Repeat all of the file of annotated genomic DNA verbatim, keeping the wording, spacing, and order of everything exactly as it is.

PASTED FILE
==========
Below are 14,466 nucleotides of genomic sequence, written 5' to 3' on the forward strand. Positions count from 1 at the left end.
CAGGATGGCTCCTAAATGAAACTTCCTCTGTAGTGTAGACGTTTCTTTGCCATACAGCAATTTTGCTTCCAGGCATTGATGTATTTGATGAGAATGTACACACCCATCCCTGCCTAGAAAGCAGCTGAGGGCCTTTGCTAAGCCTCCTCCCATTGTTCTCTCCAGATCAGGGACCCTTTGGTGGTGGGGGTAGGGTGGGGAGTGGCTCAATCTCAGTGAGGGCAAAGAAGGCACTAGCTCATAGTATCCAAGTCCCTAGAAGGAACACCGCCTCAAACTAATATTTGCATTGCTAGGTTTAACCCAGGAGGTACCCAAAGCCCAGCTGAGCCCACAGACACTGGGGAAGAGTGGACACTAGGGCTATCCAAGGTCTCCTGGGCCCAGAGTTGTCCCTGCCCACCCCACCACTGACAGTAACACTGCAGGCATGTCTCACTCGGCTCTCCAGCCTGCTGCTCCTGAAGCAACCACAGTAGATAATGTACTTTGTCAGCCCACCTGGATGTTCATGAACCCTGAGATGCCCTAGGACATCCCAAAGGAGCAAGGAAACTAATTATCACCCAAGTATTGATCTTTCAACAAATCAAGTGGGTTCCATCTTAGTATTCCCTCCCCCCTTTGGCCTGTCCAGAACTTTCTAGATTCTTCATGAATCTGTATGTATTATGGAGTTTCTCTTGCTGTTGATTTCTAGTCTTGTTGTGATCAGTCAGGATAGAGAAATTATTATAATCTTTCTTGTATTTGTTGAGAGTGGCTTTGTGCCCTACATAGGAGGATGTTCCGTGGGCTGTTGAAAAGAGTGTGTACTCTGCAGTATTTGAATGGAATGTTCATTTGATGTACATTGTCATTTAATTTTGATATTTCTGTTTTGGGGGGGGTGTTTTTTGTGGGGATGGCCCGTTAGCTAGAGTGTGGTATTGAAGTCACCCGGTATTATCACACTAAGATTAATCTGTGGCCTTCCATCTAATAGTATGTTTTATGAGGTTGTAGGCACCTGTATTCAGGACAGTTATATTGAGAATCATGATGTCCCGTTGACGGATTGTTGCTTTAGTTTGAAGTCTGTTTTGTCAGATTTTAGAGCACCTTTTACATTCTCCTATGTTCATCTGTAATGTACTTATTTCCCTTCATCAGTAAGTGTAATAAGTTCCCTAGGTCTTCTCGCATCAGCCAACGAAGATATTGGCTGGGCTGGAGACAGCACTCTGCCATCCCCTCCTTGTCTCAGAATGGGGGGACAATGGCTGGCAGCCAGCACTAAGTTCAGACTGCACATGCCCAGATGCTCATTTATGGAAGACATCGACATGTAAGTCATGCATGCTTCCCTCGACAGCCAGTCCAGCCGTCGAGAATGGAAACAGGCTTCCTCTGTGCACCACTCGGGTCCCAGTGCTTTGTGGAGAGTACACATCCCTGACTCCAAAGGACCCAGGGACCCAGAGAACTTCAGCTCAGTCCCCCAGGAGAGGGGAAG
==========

Below are 14,466 nucleotides of genomic sequence, written 5' to 3' on the forward strand. Positions count from 1 at the left end.
CAGGATGGCTCCTAAATGAAACTTCCTCTGTAGTGTAGACGTTTCTTTGCCATACAGCAATTTTGCTTCCAGGCATTGATGTATTTGATGAGAATGTACACACCCATCCCTGCCTAGAAAGCAGCTGAGGGCCTTTGCTAAGCCTCCTCCCATTGTTCTCTCCAGATCAGGGACCCTTTGGTGGTGGGGGTAGGGTGGGGAGTGGCTCAATCTCAGTGAGGGCAAAGAAGGCACTAGCTCATAGTATCCAAGTCCCTAGAAGGAACACCGCCTCAAACTAATATTTGCATTGCTAGGTTTAACCCAGGAGGTACCCAAAGCCCAGCTGAGCCCACAGACACTGGGGAAGAGTGGACACTAGGGCTATCCAAGGTCTCCTGGGCCCAGAGTTGTCCCTGCCCACCCCACCACTGACAGTAACACTGCAGGCATGTCTCACTCGGCTCTCCAGCCTGCTGCTCCTGAAGCAACCACAGTAGATAATGTACTTTGTCAGCCCACCTGGATGTTCATGAACCCTGAGATGCCCTAGGACATCCCAAAGGAGCAAGGAAACTAATTATCACCCAAGTATTGATCTTTCAACAAATCAAGTGGGTTCCATCTTAGTATTCCCTCCCCCCTTTGGCCTGTCCAGAACTTTCTAGATTCTTCATGAATCTGTATGTATTATGGAGTTTCTCTTGCTGTTGATTTCTAGTCTTGTTGTGATCAGTCAGGATAGAGAAATTATTATAATCTTTCTTGTATTTGTTGAGAGTGGCTTTGTGCCCTACATAGGAGGATGTTCCGTGGGCTGTTGAAAAGAGTGTGTACTCTGCAGTATTTGAATGGAATGTTCATTTGATGTACATTGTCATTTAATTTTGATATTTCTGTTTTGGGGGGGGTGTTTTTTGTGGGGATGGCCCGTTAGCTAGAGTGTGGTATTGAAGTCACCCGGTATTATCACACTAAGATTAATCTGTGGCCTTCCATCTAATAGTATGTTTTATGAGGTTGTAGGCACCTGTATTCAGGACAGTTATATTGAGAATCATGATGTCCCGTTGACGGATTGTTGCTTTAGTTTGAAGTCTGTTTTGTCAGATTTTAGAGCACCTTTTACATTCTCCTATGTTCATCTGTAATGTACTTATTTCCCTTCATCAGTAAGTGTAATAAGTTCCCTAGGTCTTCTCGCATCAGCCAACGAAGATATTGGCTGGGCTGGAGACAGCACTCTGCCATCCCCTCCTTGTCTCAGAATGGGGGGACAATGGCTGGCAGCCAGCACTAAGTTCAGACTGCACATGCCCAGATGCTCATTTATGGAAGACATCGACATGTAAGTCATGCATGCTTCCCTCGACAGCCAGTCCAGCCGTCGAGAATGGAAACAGGCTTCCTCTGTGCACCACTCGGGTCCCAGTGCTTTGTGGAGAGTACACATCCCTGACTCCAAAGGACCCAGGGACCCAGAGAACTTCAGCTCAGTCCCCCAGGAGAGGGGAAG